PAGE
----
If Amazon isn’t your thing, school book stores will usually order unbound textbooks if you ask at no extra charge, though they are obviously new if you go this route. Even new, unbound textbooks are still way cheaper, and use less plastic than traditional new textbooks. The only downside is that most school bookstores won’t buy back unbound textbooks, so you’ll have to find something else to do with them once the semester is over. Maybe sell it to the next person on Amazon or eBay, or see if a friend will be taking the same class. Then just reuse the binders next semester.

My second tip for using less plastic involves food. TV dinners used to be my main go-to food, but those are plastic on plastic on plastic—not to mention all the chemicals actually in the food. Instead of overpacked and processed dinners, I’ve switched to cooking in bulk about once a week. I make a large batch of food, usually pasta, and split it up into glass containers I can grab and reheat later. Homemade TV dinners! 

Not only does this use less plastic, it’s also way cheaper. I can get five meals out of one box of pasta and jar of sauce, for a total cost of about $3. Five TV dinners at $2 each would be $10. I use the same method for veggie fried rice and stews. Shop the bulk bins at your local store, or choose foods packaged in glass or paper boxes. 

My next tip is to go plastic lid-less and straw-less. If you’re grabbing a drink on-the-go, bring your own cup (some places even offer a discount!) If you don’t have a reusable cup with you or the coffee bar won’t let you use your own cup, accept the paper cup but forgo the plastic lid and plastic straw to cut down on waste.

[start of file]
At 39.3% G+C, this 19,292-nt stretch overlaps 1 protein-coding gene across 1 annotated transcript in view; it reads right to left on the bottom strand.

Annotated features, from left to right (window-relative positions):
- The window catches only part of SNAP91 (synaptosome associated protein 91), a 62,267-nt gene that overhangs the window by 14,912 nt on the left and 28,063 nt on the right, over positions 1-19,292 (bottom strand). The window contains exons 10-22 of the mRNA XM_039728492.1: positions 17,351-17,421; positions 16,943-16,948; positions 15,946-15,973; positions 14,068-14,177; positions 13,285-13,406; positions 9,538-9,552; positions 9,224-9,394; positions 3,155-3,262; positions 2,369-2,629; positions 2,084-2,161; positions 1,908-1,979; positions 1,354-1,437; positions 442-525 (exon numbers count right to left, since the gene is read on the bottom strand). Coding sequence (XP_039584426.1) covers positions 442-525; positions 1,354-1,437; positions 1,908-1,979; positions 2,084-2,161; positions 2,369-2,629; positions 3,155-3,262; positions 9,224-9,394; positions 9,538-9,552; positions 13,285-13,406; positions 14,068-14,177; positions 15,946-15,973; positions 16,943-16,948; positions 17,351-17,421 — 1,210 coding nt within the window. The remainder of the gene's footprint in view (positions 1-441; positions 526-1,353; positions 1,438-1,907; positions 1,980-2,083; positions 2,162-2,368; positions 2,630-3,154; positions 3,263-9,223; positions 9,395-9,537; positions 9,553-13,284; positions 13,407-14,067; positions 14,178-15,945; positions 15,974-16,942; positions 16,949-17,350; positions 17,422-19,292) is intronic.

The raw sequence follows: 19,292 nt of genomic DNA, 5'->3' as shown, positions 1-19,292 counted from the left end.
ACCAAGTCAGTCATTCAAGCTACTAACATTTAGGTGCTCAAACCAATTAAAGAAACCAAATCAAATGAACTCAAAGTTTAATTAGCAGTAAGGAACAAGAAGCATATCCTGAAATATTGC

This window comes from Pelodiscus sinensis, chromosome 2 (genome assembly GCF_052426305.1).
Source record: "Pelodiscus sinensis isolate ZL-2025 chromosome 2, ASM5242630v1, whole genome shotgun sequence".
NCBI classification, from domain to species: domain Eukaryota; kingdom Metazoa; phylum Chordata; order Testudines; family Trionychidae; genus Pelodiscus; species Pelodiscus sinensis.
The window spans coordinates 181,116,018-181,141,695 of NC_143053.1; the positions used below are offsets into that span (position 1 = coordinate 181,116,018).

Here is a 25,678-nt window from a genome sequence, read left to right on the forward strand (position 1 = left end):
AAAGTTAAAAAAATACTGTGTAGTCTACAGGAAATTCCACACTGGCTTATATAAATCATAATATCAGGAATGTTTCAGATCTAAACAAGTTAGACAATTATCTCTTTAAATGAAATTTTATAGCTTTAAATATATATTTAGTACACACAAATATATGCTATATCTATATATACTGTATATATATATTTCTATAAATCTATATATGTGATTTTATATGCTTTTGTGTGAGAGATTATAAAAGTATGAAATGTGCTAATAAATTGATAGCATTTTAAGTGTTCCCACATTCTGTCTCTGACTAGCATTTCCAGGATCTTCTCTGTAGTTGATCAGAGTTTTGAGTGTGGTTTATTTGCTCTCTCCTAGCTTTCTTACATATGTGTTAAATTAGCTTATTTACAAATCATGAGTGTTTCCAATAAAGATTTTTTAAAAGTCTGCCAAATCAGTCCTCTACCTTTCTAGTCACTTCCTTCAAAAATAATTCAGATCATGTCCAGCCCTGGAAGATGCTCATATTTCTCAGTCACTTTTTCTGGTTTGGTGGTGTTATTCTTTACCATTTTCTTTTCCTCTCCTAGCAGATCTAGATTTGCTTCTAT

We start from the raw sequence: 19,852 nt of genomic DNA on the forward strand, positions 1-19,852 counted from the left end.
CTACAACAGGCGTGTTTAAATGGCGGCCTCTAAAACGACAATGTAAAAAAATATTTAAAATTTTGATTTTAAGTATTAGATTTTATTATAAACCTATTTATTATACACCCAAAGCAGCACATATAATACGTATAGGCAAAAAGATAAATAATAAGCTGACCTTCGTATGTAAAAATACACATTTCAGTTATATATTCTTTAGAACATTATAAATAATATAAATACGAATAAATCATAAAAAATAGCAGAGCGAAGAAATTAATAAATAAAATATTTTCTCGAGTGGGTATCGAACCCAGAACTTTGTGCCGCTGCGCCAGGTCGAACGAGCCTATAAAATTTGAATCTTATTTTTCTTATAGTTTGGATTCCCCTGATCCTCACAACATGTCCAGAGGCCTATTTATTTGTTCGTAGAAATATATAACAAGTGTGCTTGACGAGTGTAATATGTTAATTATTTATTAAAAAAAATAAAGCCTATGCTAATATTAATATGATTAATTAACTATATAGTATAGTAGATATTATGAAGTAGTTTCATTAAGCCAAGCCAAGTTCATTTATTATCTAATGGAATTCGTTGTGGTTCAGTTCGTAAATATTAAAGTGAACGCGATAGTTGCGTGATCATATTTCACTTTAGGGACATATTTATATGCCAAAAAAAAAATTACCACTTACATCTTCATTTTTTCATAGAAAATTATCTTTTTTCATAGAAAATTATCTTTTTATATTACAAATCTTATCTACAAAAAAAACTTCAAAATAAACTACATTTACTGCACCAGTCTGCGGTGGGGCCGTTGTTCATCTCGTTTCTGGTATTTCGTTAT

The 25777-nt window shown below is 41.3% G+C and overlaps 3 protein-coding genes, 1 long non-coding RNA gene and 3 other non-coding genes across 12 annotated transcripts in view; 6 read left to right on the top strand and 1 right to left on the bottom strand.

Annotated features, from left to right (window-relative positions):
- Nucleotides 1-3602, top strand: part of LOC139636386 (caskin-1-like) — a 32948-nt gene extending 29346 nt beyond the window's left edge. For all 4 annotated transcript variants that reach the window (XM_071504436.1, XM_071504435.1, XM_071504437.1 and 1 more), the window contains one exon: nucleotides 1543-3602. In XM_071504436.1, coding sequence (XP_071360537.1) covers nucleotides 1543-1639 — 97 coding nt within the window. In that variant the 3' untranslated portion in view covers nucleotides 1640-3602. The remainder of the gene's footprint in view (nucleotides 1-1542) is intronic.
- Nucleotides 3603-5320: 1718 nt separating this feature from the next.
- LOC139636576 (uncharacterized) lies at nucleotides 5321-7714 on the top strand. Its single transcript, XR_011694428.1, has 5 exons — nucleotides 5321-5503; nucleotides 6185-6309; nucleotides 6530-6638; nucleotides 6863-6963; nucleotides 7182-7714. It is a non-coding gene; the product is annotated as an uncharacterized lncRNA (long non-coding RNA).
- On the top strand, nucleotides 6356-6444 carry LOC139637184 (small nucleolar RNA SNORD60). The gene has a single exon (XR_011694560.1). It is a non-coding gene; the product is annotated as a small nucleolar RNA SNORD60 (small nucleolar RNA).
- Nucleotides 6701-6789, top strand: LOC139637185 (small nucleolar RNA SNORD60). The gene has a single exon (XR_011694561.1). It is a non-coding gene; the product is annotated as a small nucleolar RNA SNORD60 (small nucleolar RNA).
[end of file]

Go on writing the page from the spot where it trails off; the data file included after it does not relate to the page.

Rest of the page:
The last tip I’ll share is how I prevent myself from buying any non-essential plastic because, sadly, sometimes there just isn’t a practical alternative. Before I buy any plastic product I ask myself a simple question: Will I use this for at least three years? 

While it would be amazing if I could go completely plastic-free, that’s not possible for me right now. This simple question helps me distinguish between useful plastic products, and those that are nothing but wasteful.

The main thing I’ve learned about reducing plastic consumption so far is that it should be fun, not stressful. It feels good to switch to non-plastic alternatives. That good feeling motivates me to do more, but it’s so easy to feel guilty those times when I do have to buy plastic. With classes, a part-time job, and my League of Legends team, I have enough to stress about. Reducing plastic in my life is a good thing, and the more I focus on the positives, the easier it is to change and spread the word. 

Joely King lives in Kansas City, Missouri, and is working toward a BFA in acting.

For more tips check out the Plastic-Free Campus Manual by PLAN. 

Take the Pledge to Refuse Single-Use Plastic.